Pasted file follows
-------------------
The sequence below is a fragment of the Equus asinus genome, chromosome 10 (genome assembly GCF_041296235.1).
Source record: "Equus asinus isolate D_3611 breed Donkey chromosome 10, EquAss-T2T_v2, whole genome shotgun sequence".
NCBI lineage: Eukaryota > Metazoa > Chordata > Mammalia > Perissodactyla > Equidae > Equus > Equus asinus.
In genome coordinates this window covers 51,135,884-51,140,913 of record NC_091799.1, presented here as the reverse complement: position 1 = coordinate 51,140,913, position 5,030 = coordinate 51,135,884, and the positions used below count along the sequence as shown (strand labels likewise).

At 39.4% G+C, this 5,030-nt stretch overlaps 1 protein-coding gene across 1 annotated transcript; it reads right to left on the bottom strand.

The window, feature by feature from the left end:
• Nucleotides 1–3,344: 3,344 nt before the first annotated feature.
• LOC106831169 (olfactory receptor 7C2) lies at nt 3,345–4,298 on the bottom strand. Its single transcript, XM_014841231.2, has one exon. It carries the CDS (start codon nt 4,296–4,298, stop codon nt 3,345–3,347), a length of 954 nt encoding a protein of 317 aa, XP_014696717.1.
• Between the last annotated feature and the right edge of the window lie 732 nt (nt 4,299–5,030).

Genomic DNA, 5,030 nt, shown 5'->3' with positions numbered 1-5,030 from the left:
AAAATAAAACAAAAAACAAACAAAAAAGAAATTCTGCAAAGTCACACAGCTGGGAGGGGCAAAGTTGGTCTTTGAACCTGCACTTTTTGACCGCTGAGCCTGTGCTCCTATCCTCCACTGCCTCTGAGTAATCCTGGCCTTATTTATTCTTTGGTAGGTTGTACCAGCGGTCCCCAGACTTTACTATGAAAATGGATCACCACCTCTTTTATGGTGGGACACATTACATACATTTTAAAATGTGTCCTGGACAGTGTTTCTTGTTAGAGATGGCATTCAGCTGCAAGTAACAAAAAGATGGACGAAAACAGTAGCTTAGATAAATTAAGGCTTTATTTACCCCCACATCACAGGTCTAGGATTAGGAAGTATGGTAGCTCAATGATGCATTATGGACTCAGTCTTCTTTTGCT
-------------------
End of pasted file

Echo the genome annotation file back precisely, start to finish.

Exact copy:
The sequence below is a fragment of the Equus asinus genome, chromosome 10 (genome assembly GCF_041296235.1).
Source record: "Equus asinus isolate D_3611 breed Donkey chromosome 10, EquAss-T2T_v2, whole genome shotgun sequence".
NCBI lineage: Eukaryota > Metazoa > Chordata > Mammalia > Perissodactyla > Equidae > Equus > Equus asinus.
In genome coordinates this window covers 51,135,884-51,140,913 of record NC_091799.1, presented here as the reverse complement: position 1 = coordinate 51,140,913, position 5,030 = coordinate 51,135,884, and the positions used below count along the sequence as shown (strand labels likewise).

At 39.4% G+C, this 5,030-nt stretch overlaps 1 protein-coding gene across 1 annotated transcript; it reads right to left on the bottom strand.

The window, feature by feature from the left end:
• Nucleotides 1–3,344: 3,344 nt before the first annotated feature.
• LOC106831169 (olfactory receptor 7C2) lies at nt 3,345–4,298 on the bottom strand. Its single transcript, XM_014841231.2, has one exon. It carries the CDS (start codon nt 4,296–4,298, stop codon nt 3,345–3,347), a length of 954 nt encoding a protein of 317 aa, XP_014696717.1.
• Between the last annotated feature and the right edge of the window lie 732 nt (nt 4,299–5,030).

Genomic DNA, 5,030 nt, shown 5'->3' with positions numbered 1-5,030 from the left:
AAAATAAAACAAAAAACAAACAAAAAAGAAATTCTGCAAAGTCACACAGCTGGGAGGGGCAAAGTTGGTCTTTGAACCTGCACTTTTTGACCGCTGAGCCTGTGCTCCTATCCTCCACTGCCTCTGAGTAATCCTGGCCTTATTTATTCTTTGGTAGGTTGTACCAGCGGTCCCCAGACTTTACTATGAAAATGGATCACCACCTCTTTTATGGTGGGACACATTACATACATTTTAAAATGTGTCCTGGACAGTGTTTCTTGTTAGAGATGGCATTCAGCTGCAAGTAACAAAAAGATGGACGAAAACAGTAGCTTAGATAAATTAAGGCTTTATTTACCCCCACATCACAGGTCTAGGATTAGGAAGTATGGTAGCTCAATGATGCATTATGGACTCAGTCTTCTTTTGCT